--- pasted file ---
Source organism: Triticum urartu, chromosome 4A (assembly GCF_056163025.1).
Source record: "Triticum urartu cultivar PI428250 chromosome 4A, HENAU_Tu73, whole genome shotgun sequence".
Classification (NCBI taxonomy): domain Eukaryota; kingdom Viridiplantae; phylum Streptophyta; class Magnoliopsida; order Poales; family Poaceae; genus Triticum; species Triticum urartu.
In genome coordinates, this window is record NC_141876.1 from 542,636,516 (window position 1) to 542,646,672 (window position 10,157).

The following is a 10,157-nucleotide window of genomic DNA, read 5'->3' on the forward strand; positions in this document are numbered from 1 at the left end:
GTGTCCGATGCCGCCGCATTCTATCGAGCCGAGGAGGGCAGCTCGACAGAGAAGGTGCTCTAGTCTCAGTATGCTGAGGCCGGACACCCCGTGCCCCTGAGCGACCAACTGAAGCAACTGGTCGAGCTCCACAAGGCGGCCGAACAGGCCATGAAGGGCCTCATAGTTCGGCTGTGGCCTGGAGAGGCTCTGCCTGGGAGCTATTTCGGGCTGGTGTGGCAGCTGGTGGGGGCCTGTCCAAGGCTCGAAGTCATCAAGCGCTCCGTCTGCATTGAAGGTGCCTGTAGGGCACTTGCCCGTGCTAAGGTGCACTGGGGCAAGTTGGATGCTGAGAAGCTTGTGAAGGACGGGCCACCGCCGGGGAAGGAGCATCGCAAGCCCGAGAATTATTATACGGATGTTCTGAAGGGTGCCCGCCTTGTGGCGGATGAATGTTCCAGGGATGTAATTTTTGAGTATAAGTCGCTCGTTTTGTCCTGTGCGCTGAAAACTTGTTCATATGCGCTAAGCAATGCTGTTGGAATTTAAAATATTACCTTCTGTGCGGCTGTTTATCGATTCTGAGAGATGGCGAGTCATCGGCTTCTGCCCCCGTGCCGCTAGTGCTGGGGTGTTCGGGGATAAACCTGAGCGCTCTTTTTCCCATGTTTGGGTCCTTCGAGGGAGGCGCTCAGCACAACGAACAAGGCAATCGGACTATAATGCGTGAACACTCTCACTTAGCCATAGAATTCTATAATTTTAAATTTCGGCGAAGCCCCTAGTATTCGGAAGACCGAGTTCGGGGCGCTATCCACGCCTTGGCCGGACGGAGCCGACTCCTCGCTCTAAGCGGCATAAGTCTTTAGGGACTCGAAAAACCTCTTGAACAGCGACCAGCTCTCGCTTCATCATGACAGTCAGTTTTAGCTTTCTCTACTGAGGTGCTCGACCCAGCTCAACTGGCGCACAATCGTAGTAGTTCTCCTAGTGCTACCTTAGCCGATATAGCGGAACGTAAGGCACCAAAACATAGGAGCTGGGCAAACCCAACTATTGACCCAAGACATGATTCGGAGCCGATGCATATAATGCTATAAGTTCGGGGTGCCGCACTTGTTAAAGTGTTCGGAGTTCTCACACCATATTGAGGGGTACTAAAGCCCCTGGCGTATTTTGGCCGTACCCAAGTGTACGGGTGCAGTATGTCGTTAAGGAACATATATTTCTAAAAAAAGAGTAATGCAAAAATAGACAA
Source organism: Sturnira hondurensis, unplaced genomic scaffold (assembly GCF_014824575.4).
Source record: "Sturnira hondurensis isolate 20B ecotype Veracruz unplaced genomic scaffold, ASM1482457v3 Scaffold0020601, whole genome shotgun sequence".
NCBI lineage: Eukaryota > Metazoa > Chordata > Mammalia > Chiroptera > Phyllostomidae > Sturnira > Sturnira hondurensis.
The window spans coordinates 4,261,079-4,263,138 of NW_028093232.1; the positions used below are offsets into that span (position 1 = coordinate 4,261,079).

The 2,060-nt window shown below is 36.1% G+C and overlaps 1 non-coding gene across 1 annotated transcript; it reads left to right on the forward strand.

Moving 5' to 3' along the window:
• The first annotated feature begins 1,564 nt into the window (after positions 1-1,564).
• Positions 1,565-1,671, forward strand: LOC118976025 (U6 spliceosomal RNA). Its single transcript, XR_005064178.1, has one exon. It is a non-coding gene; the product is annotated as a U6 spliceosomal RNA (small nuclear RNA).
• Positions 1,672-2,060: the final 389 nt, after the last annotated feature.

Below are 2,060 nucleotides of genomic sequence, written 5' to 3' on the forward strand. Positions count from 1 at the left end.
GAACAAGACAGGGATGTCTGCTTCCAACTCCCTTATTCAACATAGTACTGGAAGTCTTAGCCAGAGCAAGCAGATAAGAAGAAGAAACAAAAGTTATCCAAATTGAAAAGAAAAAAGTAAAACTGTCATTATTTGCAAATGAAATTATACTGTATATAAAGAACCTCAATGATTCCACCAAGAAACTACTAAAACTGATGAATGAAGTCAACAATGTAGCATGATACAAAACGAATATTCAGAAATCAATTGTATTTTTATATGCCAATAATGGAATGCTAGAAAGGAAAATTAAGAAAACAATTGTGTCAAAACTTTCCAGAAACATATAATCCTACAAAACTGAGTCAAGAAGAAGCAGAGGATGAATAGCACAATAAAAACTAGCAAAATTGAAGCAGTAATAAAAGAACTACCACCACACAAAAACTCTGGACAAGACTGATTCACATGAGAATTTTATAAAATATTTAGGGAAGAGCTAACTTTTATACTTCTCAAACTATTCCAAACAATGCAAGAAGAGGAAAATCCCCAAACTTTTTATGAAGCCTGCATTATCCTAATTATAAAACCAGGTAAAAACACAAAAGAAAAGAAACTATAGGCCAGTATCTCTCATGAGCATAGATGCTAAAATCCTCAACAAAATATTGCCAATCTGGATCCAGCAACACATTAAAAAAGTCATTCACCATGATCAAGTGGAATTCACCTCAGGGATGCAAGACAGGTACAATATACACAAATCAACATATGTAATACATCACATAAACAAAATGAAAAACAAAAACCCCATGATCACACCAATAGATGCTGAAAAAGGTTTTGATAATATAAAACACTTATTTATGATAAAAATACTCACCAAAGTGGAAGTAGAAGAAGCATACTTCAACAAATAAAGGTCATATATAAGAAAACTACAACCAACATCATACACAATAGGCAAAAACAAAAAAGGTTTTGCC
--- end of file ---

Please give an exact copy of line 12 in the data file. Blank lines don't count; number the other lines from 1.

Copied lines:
Moving 5' to 3' along the window: